Reese Shifflett, 52, wears a back brace and has spent most of the last three years in the hospital, but come Monday morning he vows he'll stand on his water meter and not move until he's carried off.

He is one of the least 45 home owners in Manassas Park who are protesting the tripling of their June-July water bills by refusing to pay, and who on Monday will be without water if the city carries out its order to shut off their supply.

Some Manassas Park residents have begun to store water, scout for clean service station lavatories or order portable toilets to be placed in their front yards, according to Allen Young, spokesman for the Concerned Citizens of the City of Manassas Park.

Others have poured honey and molasses over their water meters hoping to deter or at least inconvenience city workers when they seek to carry out the disconnect order Monday, Young said.

The radical increase in water rates was the result of a $42 million cost overrun in the construction of an $84 million regional sewage treatment plant, as well as long and costly delays in opening the facility.

Manassas Park had purchased a share of the plant's capacity based on projections of the city's population that proved to be too large. Thus the city was committed to a larger share than it needed.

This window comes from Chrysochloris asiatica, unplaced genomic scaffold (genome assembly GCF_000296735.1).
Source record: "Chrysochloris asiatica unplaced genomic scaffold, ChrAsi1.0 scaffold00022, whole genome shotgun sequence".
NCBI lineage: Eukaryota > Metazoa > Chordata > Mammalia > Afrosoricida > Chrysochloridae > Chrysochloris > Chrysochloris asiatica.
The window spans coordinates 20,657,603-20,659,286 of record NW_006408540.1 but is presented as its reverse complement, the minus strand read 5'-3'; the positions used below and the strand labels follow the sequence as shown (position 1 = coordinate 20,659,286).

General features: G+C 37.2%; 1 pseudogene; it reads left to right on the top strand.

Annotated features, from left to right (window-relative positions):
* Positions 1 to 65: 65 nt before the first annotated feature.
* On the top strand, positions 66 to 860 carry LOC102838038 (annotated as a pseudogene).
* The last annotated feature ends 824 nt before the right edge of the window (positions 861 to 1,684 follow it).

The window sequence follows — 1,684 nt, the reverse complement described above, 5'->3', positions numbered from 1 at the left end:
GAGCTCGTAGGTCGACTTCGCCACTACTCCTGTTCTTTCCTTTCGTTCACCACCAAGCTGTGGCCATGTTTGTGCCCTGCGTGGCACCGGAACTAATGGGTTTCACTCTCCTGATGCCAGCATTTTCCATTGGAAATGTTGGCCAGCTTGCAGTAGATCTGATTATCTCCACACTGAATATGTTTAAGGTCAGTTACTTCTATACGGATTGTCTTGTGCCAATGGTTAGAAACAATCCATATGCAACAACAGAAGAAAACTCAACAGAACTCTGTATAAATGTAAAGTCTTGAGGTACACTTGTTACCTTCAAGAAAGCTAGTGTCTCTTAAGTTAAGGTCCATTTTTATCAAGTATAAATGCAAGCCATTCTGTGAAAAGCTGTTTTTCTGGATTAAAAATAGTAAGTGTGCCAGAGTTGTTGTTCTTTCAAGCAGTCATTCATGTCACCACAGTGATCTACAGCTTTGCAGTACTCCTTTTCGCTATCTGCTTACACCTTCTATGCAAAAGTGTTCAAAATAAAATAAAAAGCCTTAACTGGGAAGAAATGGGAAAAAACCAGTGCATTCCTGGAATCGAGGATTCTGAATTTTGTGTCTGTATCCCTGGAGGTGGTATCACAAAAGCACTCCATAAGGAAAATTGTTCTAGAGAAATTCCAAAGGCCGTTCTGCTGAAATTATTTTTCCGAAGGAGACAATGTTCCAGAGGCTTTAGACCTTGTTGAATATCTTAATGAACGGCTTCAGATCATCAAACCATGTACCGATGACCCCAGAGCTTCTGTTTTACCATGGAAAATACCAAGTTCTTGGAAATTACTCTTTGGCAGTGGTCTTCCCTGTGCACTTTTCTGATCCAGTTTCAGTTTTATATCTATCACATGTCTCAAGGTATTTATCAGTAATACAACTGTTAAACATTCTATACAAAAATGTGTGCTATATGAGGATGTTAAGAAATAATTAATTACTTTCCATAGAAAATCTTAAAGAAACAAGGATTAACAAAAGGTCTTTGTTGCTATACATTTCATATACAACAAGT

Before Manassas Park taped into the plant the average annual water-sewage bill for a family was $130. After the hook-up, it jumped to $528. In the face of an earlier public protest, City Council shaved $140,000 from its utilities budget, reducing the annual water-sewage rate to about $370 per family, a figure many Manassas Park residents say is still too high.

In addition to the 45 families refusing to pay their June-July water bill 500 persons have signed a petition calling for a reduction in the water rates and for state and federal relief.

Manassas Park, with a population of about 9,600 has an average family income of about $20,000 and there are many who make well below that figure, according to City Treasurer Jerry Davis. For some, the new water bills have threatened to force them to leave the community.

"We're going to have to move," said Shifflett. "Water was something that was free. The good Lord put it here for us," said Shifflett who lives with his wife Mattie on a $843-a-month income and faces a $53 June-July water bill. He said he is both unwilling and unable to pay.

His wife has purchased 24 quarter containers and is already stockpiling water in the freezer and refrigerator and planning to fill the bath tub and washer on Sunday night.

"I'm willing to go to the service station and use their commode," said Mattie Shifflett. She said neighbours have offered to let them use their water.

The protest over water in Manassas Park promises to get worse before it gets better. At least 250 households have not yet paid their August-September bill, which was due two days ago.

In three weeks the water is scheduled to be cut off to the 80-unit Out-look Condominium, which has refused to pay its July bill, and may of its residents say they will go without water so long it takes for relief to come their way.

One of them, 28-year-old Barbara Soltis, said: "I'll line up at the rest rooms at City Hall with all the other women here. I'll haul water from City Hall to cook with. I'll take my Lysol and scour their little sinks and bathe my Christine there." Soltis, an expectant mother, lives with her preschoolage daughter Christine and her husband on a $13,000-a-year income.

She said they simply can not afford to pay the $70 water bill for June and July.